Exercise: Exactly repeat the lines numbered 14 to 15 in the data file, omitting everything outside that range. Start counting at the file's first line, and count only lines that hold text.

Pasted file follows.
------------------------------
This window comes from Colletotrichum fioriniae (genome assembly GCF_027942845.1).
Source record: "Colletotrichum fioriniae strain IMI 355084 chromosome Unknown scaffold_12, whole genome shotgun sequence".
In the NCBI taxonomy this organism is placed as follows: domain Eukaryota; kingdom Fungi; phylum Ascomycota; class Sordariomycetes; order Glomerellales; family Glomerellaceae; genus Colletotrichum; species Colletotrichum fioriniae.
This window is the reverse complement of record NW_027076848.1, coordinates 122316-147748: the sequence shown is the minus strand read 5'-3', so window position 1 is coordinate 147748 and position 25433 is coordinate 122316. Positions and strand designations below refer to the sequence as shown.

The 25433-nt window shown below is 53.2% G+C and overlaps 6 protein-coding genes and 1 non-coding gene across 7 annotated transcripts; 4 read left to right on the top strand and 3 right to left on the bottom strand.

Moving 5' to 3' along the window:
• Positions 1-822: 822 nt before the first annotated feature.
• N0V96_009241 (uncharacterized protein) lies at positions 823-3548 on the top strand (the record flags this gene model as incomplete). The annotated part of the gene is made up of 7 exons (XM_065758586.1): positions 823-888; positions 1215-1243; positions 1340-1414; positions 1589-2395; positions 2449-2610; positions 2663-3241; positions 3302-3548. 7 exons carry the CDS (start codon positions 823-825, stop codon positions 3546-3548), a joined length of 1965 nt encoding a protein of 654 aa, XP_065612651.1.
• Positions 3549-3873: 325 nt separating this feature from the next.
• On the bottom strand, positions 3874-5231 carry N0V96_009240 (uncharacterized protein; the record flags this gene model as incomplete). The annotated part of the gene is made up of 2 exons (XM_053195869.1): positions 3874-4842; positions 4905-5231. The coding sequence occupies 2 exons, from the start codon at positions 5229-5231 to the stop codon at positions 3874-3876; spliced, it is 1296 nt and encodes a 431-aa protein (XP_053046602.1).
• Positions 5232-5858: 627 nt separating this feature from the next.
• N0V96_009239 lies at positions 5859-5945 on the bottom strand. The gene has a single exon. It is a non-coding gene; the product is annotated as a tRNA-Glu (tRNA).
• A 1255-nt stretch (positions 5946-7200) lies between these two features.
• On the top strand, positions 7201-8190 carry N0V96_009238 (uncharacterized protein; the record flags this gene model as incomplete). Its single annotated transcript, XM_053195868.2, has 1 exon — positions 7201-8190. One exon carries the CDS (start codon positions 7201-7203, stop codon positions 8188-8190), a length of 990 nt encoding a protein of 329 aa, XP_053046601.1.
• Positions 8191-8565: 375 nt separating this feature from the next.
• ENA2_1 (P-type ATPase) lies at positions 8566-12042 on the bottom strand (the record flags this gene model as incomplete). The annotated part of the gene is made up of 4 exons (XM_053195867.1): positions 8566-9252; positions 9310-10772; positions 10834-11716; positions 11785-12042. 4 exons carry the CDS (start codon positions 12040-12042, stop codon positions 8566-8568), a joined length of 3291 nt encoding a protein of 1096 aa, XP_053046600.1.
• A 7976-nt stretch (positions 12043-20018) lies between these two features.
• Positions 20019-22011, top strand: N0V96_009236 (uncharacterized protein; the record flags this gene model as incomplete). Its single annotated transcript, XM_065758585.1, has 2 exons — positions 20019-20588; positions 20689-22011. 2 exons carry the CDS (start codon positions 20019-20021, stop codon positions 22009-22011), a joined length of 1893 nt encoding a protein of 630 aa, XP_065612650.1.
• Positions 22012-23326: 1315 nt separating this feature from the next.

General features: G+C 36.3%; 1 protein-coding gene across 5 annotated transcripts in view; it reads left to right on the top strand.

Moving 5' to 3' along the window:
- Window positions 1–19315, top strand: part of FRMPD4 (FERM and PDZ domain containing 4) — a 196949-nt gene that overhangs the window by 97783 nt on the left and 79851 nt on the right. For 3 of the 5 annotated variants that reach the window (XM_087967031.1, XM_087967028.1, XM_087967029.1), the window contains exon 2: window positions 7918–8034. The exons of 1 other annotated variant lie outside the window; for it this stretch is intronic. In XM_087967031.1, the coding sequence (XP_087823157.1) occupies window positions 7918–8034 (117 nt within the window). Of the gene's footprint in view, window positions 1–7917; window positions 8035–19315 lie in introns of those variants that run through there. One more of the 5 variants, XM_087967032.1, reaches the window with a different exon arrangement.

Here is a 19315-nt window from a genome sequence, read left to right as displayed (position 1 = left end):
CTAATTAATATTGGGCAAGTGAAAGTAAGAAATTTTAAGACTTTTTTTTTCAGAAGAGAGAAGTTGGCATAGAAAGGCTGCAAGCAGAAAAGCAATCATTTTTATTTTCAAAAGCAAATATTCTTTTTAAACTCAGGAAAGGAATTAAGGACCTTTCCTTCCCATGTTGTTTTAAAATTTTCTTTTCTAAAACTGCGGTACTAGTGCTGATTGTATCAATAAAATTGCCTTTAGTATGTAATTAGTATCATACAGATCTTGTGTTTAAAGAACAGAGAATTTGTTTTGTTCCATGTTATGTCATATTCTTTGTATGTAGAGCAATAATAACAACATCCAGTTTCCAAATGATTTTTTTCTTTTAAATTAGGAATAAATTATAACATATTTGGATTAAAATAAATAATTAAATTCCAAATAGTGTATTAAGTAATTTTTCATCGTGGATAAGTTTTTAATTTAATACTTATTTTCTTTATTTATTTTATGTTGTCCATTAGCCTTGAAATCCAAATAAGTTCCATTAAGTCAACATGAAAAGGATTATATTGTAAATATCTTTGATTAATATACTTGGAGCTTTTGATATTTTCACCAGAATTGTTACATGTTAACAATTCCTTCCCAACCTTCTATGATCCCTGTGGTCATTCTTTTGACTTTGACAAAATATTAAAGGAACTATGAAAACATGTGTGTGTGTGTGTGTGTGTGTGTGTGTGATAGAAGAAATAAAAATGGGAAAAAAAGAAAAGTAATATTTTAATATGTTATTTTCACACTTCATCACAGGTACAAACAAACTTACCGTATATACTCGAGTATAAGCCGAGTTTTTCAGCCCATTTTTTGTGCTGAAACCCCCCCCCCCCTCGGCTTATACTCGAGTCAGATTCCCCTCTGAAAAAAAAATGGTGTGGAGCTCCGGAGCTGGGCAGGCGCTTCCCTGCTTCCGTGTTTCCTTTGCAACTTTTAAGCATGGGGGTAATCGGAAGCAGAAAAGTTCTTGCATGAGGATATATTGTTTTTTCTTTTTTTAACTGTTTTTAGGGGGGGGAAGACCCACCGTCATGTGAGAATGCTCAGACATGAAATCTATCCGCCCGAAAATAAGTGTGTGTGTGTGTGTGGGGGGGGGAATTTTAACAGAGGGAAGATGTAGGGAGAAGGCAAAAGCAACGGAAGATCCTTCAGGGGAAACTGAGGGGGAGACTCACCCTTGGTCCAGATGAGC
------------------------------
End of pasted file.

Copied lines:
• On the top strand, positions 7201-8190 carry N0V96_009238 (uncharacterized protein; the record flags this gene model as incomplete). Its single annotated transcript, XM_053195868.2, has 1 exon — positions 7201-8190. One exon carries the CDS (start codon positions 7201-7203, stop codon positions 8188-8190), a length of 990 nt encoding a protein of 329 aa, XP_053046601.1.
• Positions 8191-8565: 375 nt separating this feature from the next.